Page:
We are happier, more confident and know our value
Now I am in my 50s, I can see that there are so many misconceptions and negative stereotypes around getting older, especially for women. Menopause is the most noticeable aspect of ageing for a woman but in reality, it is the expectations of society that are more of a handicap. These are slowly changing but we still have a long way to go before they finally die out. Sadly, many women still believe these outdated and harmful myths.
Here are five myths attributed to women as they get into middle age, and why they are rubbish.
1. Older women have little to offer employers
The idea that once our reproductive days are over our value to society is diminished is particularly offensive. It is bad enough that women face prejudice in the workplace because they might have children, but then to experience it again as we get into our 50s is a double affront.
Especially as, at that time, many women really come into their own.
Why is this stereotype so pervasive, I wonder? After all, by the time we get to 50, we will have had many roles in our life. Most of us will have careers, may have married and had a family and may also be caring for elderly relatives. We have a wealth of experience behind us which should be valued instead of dismissed.
In some ways, to some extent, this may be true. But not because we are not good at our jobs. Instead, I think that the real issue is that as we get older our values change. The things that seemed important when we were younger, like climbing the career ladder, just don’t seem that important anymore.
After all, the values deemed important to business are all about productivity and making money (usually for someone else). The work many women do for free such as taking on caring roles (sometimes looking after children and parents at the same time) is not counted as productive work.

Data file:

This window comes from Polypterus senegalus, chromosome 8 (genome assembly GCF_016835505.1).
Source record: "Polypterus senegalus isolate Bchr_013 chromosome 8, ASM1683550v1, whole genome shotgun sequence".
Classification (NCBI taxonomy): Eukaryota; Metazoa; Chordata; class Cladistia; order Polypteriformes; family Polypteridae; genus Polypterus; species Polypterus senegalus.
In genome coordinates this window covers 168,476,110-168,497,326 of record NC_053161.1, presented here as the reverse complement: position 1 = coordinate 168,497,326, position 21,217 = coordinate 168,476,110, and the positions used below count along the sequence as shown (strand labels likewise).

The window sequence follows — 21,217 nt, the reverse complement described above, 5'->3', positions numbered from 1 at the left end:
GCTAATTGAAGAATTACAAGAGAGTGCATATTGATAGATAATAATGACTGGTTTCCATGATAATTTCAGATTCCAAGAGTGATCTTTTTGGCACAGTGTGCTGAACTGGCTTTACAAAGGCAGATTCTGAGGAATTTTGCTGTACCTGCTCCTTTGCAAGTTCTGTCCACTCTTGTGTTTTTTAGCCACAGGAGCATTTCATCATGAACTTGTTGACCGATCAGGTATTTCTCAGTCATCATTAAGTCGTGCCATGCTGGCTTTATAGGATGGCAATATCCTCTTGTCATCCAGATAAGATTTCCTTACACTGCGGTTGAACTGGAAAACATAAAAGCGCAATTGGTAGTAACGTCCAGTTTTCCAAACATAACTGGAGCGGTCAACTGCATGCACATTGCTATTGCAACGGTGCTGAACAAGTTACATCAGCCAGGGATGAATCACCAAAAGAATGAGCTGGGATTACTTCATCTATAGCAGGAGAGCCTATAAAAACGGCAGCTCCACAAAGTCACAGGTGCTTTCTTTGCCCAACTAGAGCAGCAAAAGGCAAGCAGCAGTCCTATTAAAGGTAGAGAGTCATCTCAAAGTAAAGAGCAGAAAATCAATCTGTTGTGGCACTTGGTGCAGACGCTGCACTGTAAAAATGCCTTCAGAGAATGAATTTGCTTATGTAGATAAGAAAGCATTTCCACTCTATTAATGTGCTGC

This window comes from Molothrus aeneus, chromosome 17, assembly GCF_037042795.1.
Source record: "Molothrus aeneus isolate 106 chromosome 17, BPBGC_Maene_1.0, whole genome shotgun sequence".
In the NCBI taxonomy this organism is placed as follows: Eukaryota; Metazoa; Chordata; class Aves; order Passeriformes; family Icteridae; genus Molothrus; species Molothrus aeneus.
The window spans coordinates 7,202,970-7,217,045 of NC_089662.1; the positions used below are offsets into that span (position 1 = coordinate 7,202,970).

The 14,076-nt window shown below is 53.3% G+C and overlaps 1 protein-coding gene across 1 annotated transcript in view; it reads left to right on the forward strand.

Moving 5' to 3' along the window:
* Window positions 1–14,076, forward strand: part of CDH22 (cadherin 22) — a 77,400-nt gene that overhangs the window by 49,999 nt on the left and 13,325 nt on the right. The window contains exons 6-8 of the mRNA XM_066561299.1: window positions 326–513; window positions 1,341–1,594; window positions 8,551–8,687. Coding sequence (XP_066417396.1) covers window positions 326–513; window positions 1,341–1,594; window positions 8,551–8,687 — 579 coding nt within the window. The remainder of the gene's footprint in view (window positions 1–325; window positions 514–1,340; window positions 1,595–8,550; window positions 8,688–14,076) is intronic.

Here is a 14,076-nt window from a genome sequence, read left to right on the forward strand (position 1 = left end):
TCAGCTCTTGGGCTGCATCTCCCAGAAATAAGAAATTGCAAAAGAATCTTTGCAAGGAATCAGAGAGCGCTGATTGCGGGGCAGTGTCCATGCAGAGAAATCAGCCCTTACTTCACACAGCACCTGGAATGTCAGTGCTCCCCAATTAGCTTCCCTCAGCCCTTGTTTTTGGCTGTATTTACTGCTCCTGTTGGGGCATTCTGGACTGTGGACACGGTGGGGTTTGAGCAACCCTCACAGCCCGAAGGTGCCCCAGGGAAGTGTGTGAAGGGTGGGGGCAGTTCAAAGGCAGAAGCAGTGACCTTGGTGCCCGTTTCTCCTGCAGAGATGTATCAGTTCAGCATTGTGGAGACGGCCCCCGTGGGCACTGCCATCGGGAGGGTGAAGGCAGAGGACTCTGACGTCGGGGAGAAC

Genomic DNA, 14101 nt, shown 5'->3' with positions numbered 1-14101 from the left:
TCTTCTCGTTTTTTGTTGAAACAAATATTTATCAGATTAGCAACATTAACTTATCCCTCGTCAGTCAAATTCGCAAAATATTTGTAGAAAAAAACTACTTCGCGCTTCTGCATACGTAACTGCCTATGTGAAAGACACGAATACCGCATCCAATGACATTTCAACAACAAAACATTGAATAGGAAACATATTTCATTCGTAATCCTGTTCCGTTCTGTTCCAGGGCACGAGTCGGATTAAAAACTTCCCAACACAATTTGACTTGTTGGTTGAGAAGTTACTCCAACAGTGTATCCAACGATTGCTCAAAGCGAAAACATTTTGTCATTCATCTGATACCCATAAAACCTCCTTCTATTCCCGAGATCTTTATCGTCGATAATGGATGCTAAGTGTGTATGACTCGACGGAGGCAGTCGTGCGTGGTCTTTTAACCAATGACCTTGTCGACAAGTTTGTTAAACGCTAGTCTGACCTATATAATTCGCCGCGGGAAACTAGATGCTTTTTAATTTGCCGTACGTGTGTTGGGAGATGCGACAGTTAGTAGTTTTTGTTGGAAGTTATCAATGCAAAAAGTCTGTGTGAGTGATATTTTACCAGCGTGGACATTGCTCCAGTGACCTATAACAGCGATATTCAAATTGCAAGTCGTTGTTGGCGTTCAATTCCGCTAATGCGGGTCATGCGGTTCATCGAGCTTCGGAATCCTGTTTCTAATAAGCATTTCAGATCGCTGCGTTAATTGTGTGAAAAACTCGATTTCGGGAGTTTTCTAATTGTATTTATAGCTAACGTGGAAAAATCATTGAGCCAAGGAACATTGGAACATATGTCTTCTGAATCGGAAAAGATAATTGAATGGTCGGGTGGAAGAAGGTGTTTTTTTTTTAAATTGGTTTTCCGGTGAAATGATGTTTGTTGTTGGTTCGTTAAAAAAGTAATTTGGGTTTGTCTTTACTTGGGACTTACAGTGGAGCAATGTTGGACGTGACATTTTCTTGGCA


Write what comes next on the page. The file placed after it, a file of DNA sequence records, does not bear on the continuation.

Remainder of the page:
After many years in the workforce, we see all too often how little the average business values its employees and disillusion sets in. I know many women who have got to this stage and decide they want more from life and from work. I know several women who have gone back to college, started their own businesses, retrained in a different field or gone part-time so they can pursue other interests.
Older women are still looking for a challenge but are refusing to conform to outdated views of how work should be. It is businesses that need to change, especially if they want to benefit from the experience and enthusiasm of older women in the workplace.
2. Mental and physical decline is inevitable
As a woman over 50, I thought it would be a good idea to enrol on some over 50s exercise courses. What a mistake. Who knew that when you got to 50 you suddenly stopped being able to walk. I don’t need chair yoga – I can still stand up even at the decrepit age of 57! Yes, as we get older we have to work harder to stay supple and strong but this is ridiculous.